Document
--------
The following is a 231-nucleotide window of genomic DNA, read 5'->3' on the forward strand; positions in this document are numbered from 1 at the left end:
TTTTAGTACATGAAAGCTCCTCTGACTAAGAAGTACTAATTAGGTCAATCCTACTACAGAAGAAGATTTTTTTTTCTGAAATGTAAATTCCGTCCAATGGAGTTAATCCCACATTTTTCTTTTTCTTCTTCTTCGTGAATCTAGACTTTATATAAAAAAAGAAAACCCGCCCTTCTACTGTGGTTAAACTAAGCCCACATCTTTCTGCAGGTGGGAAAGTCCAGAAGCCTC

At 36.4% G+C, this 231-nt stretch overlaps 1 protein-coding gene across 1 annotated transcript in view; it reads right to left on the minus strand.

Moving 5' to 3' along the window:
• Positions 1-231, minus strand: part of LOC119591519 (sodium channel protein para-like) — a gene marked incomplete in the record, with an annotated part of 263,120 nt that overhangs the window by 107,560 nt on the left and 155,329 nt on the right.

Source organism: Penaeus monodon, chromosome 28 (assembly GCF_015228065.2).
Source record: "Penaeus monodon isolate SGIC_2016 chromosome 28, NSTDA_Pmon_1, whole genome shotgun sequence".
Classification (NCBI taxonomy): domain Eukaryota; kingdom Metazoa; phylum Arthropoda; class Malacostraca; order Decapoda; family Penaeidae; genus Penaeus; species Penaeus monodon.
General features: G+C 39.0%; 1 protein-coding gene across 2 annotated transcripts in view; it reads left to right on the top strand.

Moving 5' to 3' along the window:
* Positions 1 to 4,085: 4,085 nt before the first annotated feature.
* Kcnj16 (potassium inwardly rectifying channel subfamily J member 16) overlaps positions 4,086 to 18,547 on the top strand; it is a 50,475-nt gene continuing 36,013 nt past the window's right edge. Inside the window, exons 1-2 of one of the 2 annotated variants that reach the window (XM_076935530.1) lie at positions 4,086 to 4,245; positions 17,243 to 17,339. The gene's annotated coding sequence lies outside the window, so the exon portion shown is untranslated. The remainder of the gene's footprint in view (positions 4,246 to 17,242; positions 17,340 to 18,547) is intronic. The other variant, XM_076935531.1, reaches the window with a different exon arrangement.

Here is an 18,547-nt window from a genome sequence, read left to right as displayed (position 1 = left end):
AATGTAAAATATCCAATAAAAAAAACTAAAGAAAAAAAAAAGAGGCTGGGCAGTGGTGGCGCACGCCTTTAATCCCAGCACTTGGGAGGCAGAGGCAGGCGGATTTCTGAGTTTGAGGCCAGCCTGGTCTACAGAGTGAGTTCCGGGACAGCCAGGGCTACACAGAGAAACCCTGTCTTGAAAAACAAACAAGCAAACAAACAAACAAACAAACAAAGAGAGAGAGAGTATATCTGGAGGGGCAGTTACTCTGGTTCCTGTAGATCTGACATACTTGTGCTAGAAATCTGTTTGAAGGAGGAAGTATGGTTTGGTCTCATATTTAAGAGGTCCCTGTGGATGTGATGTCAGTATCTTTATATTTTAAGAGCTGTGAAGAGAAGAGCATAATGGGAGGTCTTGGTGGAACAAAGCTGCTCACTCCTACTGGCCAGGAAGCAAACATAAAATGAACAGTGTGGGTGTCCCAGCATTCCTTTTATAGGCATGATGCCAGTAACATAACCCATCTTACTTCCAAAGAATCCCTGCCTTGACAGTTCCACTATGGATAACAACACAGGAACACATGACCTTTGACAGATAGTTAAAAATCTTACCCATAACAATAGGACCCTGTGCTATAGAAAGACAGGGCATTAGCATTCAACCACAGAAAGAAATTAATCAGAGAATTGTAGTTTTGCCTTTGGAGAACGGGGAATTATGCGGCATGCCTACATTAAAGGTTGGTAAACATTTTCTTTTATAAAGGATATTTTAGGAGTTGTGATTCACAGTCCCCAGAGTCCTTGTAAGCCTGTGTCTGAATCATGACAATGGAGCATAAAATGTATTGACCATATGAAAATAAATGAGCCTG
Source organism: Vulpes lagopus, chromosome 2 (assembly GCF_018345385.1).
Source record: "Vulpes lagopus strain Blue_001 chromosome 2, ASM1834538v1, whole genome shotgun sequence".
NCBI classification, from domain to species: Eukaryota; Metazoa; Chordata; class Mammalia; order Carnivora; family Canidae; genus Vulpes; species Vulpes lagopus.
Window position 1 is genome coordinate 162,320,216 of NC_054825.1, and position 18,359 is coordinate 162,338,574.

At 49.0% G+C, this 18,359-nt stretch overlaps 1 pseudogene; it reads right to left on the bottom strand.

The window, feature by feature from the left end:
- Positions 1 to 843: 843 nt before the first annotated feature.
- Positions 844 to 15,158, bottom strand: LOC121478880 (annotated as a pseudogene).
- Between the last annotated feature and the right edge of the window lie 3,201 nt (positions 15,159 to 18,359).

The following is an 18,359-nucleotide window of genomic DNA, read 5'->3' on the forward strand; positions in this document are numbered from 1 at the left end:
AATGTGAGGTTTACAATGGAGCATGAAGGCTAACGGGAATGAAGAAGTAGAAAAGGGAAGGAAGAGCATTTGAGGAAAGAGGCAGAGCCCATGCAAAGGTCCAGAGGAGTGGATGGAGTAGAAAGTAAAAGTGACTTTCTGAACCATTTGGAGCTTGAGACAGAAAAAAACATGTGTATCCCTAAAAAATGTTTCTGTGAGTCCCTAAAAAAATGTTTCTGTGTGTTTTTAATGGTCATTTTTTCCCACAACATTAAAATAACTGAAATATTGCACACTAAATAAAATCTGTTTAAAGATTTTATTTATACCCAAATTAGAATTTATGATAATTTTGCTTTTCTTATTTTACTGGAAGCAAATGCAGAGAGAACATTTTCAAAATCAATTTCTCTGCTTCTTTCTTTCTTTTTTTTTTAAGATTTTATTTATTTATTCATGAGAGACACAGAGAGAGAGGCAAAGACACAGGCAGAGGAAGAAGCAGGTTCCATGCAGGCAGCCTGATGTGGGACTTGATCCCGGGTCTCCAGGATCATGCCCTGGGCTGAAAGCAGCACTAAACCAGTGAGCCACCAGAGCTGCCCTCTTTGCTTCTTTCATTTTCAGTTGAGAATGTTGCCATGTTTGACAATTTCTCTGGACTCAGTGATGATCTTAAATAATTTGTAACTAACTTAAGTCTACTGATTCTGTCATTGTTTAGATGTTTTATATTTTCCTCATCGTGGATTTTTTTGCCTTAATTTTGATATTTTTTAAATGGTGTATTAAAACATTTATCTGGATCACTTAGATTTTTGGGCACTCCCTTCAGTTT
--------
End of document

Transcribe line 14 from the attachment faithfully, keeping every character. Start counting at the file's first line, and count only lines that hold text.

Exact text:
AATGTAAAATATCCAATAAAAAAAACTAAAGAAAAAAAAAAGAGGCTGGGCAGTGGTGGCGCACGCCTTTAATCCCAGCACTTGGGAGGCAGAGGCAGGCGGATTTCTGAGTTTGAGGCCAGCCTGGTCTACAGAGTGAGTTCCGGGACAGCCAGGGCTACACAGAGAAACCCTGTCTTGAAAAACAAACAAGCAAACAAACAAACAAACAAACAAAGAGAGAGAGAGTATATCTGGAGGGGCAGTTACTCTGGTTCCTGTAGATCTGACATACTTGTGCTAGAAATCTGTTTGAAGGAGGAAGTATGGTTTGGTCTCATATTTAAGAGGTCCCTGTGGATGTGATGTCAGTATCTTTATATTTTAAGAGCTGTGAAGAGAAGAGCATAATGGGAGGTCTTGGTGGAACAAAGCTGCTCACTCCTACTGGCCAGGAAGCAAACATAAAATGAACAGTGTGGGTGTCCCAGCATTCCTTTTATAGGCATGATGCCAGTAACATAACCCATCTTACTTCCAAAGAATCCCTGCCTTGACAGTTCCACTATGGATAACAACACAGGAACACATGACCTTTGACAGATAGTTAAAAATCTTACCCATAACAATAGGACCCTGTGCTATAGAAAGACAGGGCATTAGCATTCAACCACAGAAAGAAATTAATCAGAGAATTGTAGTTTTGCCTTTGGAGAACGGGGAATTATGCGGCATGCCTACATTAAAGGTTGGTAAACATTTTCTTTTATAAAGGATATTTTAGGAGTTGTGATTCACAGTCCCCAGAGTCCTTGTAAGCCTGTGTCTGAATCATGACAATGGAGCATAAAATGTATTGACCATATGAAAATAAATGAGCCTG